Hidden Voices was created as part of the First Time Inside website to create a platform where amongst many others those incarcerated, currently or in the past, could share their experience with a wider audience.

A platform which simply allows forgotten or discounted voices to be heard.

With this in mind it is a great privilege this week to share this platform once again with some of the men currently incarcerated within HMP Barlinnie during this Covid-19 crisis.

It is also important for me to take a moment to thank Gary McAteer and Beltrami & Co a leading Glasgow law firm who in agreeing to sponsor the HMP Barlinnie blogs for First Time Inside set the hare running on a project that has caught so many peoples attention.

The Justice Minister himself, Humza Yousaf, took to Twitter last Saturday to comment, “Thank you for sharing this, have only just managed to take a look now. Very powerful testimony and challenging in many aspects too.”

And Dr Hannah Graham, criminologist and academic, also stepped on to Twitter to say, “Men in Barlinnie prison have written about what it’s like inside during COVID-19 pandemic, with a poem, metaphors and some very real personal reflections. So important to hear these #HiddenVoices”

These are only two of the hundreds of comments that were received, all of which were entirely positive, from amongst the sharing on Twitter which exceeded 250k Tweeple. Numbers which are simply overwhelming to the men who chose to share.

In addition Sarah Angus, Head of Offender Outcomes  from HMP Barlinnie itself was in touch earlier this week to say, “I saw the blog entries on LinkedIn last night. They read really reflectively and it was good to see.”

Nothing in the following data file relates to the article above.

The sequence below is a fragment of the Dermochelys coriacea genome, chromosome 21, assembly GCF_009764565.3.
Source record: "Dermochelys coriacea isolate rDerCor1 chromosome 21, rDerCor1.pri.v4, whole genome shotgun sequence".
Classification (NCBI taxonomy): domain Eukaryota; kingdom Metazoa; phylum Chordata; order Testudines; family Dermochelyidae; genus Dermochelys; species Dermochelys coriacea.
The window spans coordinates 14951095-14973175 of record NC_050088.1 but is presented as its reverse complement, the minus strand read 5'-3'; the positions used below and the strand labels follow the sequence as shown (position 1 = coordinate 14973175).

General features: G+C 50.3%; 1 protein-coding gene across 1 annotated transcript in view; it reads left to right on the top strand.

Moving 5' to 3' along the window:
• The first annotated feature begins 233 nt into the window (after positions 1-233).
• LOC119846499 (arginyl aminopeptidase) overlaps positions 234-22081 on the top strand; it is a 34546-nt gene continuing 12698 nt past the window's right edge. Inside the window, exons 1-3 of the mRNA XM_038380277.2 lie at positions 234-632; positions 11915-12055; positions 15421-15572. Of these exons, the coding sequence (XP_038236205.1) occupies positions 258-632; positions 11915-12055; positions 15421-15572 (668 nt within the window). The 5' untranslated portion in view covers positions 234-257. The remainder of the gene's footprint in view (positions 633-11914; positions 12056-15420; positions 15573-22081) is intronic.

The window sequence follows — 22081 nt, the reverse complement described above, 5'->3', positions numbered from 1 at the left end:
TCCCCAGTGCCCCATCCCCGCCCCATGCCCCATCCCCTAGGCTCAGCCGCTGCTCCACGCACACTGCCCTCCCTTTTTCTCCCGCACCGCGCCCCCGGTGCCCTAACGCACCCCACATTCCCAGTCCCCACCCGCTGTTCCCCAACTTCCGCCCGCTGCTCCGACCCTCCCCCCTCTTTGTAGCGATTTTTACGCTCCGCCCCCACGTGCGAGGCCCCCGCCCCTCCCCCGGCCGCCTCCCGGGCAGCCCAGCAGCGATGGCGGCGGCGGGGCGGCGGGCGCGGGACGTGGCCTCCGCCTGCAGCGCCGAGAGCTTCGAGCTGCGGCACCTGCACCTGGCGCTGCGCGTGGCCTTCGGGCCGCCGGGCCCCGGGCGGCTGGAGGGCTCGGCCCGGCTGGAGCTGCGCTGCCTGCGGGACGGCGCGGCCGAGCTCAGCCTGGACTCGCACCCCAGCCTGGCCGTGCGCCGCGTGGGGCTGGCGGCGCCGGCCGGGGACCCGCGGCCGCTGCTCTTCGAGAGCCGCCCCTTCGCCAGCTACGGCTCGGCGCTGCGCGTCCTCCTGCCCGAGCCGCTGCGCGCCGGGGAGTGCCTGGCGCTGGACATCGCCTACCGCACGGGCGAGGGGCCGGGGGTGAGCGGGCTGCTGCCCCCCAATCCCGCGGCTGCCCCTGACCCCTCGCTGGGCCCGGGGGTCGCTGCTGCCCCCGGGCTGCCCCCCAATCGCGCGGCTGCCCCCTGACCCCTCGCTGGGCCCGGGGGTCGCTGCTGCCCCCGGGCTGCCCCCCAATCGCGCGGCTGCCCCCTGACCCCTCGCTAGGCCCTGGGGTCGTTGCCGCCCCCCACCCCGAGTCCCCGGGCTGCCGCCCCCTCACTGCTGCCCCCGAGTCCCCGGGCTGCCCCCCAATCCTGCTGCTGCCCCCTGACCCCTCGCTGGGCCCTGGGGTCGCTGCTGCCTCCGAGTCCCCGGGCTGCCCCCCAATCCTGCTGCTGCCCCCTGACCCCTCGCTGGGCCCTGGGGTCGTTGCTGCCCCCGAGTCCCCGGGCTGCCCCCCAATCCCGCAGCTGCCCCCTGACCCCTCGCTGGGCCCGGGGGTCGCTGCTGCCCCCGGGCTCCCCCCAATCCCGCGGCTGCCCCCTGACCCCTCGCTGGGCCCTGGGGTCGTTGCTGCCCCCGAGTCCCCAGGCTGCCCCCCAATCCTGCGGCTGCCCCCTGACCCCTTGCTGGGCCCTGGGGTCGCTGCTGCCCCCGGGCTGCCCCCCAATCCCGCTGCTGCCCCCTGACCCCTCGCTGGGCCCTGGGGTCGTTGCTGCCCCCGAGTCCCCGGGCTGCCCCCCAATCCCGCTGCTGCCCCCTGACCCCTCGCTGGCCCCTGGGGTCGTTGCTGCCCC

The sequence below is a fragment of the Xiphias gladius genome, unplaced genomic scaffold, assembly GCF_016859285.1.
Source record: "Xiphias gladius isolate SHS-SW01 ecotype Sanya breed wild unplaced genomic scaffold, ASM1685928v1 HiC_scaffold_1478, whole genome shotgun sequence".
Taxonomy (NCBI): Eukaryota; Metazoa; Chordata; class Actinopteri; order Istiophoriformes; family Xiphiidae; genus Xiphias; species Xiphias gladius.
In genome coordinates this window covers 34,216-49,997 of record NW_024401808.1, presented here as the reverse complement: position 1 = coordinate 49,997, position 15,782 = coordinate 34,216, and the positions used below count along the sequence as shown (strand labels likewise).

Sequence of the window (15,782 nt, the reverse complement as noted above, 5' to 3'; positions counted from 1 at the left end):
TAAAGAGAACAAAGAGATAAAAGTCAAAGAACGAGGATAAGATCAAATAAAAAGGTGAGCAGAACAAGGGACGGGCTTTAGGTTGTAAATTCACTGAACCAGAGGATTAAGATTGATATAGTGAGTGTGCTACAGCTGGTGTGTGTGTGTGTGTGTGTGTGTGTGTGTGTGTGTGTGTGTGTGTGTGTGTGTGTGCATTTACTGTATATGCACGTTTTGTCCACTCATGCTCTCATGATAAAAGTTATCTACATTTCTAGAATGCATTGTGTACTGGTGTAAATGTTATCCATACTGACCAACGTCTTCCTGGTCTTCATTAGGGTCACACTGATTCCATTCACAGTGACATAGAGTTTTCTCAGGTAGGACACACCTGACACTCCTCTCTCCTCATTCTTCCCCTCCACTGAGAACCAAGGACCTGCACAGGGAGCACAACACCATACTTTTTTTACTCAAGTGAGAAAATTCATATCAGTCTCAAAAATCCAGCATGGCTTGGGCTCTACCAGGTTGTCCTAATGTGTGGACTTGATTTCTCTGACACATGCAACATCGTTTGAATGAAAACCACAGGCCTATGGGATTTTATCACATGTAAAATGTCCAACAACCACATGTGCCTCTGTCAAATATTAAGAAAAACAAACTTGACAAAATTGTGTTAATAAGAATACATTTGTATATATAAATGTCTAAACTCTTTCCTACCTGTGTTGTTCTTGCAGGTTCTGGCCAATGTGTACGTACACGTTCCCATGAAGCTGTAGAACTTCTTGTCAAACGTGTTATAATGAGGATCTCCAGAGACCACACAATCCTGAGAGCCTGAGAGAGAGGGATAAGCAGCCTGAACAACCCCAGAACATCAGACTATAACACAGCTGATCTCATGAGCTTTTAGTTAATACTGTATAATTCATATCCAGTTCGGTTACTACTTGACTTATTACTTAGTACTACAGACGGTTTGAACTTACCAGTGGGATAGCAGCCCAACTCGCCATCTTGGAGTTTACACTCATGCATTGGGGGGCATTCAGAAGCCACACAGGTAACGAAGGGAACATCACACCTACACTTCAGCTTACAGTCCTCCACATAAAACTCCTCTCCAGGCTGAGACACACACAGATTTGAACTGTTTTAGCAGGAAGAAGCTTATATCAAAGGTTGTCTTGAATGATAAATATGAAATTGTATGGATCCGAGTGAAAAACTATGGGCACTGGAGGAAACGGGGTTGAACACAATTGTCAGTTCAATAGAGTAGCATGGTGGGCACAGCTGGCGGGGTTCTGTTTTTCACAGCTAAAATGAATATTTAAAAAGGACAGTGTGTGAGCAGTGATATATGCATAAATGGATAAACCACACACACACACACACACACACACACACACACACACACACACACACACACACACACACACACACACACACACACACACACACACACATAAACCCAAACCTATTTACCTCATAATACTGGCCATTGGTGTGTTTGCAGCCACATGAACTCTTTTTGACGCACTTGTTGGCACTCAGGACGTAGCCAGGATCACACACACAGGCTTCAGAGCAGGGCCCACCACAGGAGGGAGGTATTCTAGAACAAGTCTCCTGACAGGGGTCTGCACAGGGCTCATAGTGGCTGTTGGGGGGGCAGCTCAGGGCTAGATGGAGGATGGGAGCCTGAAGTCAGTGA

And yesterday, as a result of last weeks blog, First Time Inside were invited to discuss with HMP Edinburgh governor David Abernethy how we could implement a Hidden Voices initiative within the capitals prison as well as Sisco being invited to get their recovery work underway at the earliest convenience there too.   

At First Time Inside we believe passionately in the concept of prehabilitation in justice and Sisco Recovery, our collaborative partner for today, are a walking example of that ideal. For those unfamiliar with the term prehabilitation it is perhaps easier to understand initially in the medical context in which it is commonly used. Prehabilitation is the process of enhancing an individual’s functional capacity to enable him or her to withstand a forthcoming stressor, e.g. major surgery. Essentially if we fail to help those in need prepare for their next challenge we may consider ourselves complicit in their likely failure.